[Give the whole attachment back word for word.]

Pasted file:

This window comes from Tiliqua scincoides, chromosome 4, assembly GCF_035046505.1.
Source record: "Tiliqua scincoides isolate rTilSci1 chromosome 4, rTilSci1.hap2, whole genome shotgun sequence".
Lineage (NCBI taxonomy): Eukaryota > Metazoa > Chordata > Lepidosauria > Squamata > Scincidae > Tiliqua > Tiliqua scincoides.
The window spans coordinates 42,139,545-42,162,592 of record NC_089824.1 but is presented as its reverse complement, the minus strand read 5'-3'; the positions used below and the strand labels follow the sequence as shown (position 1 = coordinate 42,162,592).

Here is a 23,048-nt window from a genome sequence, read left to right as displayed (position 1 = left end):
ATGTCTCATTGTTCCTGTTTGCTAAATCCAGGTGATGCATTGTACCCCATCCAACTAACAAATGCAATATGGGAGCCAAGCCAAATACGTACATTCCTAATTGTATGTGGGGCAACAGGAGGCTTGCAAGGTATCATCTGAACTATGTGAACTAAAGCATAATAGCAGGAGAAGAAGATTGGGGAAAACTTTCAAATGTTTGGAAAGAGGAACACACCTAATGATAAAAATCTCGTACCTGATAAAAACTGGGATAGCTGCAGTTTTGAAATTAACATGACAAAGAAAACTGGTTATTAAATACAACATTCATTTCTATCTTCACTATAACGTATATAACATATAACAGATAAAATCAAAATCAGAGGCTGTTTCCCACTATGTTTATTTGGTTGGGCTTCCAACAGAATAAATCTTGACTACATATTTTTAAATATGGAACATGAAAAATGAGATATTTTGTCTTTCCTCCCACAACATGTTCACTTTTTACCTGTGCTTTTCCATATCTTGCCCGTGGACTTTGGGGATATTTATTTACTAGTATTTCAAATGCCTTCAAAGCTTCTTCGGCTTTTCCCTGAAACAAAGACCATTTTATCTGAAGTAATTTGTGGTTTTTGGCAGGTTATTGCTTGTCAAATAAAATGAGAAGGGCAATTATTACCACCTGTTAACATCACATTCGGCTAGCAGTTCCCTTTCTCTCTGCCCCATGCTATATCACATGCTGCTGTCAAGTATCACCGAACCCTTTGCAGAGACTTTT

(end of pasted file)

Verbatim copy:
This window comes from Tiliqua scincoides, chromosome 4, assembly GCF_035046505.1.
Source record: "Tiliqua scincoides isolate rTilSci1 chromosome 4, rTilSci1.hap2, whole genome shotgun sequence".
Lineage (NCBI taxonomy): Eukaryota > Metazoa > Chordata > Lepidosauria > Squamata > Scincidae > Tiliqua > Tiliqua scincoides.
The window spans coordinates 42,139,545-42,162,592 of record NC_089824.1 but is presented as its reverse complement, the minus strand read 5'-3'; the positions used below and the strand labels follow the sequence as shown (position 1 = coordinate 42,162,592).

Here is a 23,048-nt window from a genome sequence, read left to right as displayed (position 1 = left end):
ATGTCTCATTGTTCCTGTTTGCTAAATCCAGGTGATGCATTGTACCCCATCCAACTAACAAATGCAATATGGGAGCCAAGCCAAATACGTACATTCCTAATTGTATGTGGGGCAACAGGAGGCTTGCAAGGTATCATCTGAACTATGTGAACTAAAGCATAATAGCAGGAGAAGAAGATTGGGGAAAACTTTCAAATGTTTGGAAAGAGGAACACACCTAATGATAAAAATCTCGTACCTGATAAAAACTGGGATAGCTGCAGTTTTGAAATTAACATGACAAAGAAAACTGGTTATTAAATACAACATTCATTTCTATCTTCACTATAACGTATATAACATATAACAGATAAAATCAAAATCAGAGGCTGTTTCCCACTATGTTTATTTGGTTGGGCTTCCAACAGAATAAATCTTGACTACATATTTTTAAATATGGAACATGAAAAATGAGATATTTTGTCTTTCCTCCCACAACATGTTCACTTTTTACCTGTGCTTTTCCATATCTTGCCCGTGGACTTTGGGGATATTTATTTACTAGTATTTCAAATGCCTTCAAAGCTTCTTCGGCTTTTCCCTGAAACAAAGACCATTTTATCTGAAGTAATTTGTGGTTTTTGGCAGGTTATTGCTTGTCAAATAAAATGAGAAGGGCAATTATTACCACCTGTTAACATCACATTCGGCTAGCAGTTCCCTTTCTCTCTGCCCCATGCTATATCACATGCTGCTGTCAAGTATCACCGAACCCTTTGCAGAGACTTTT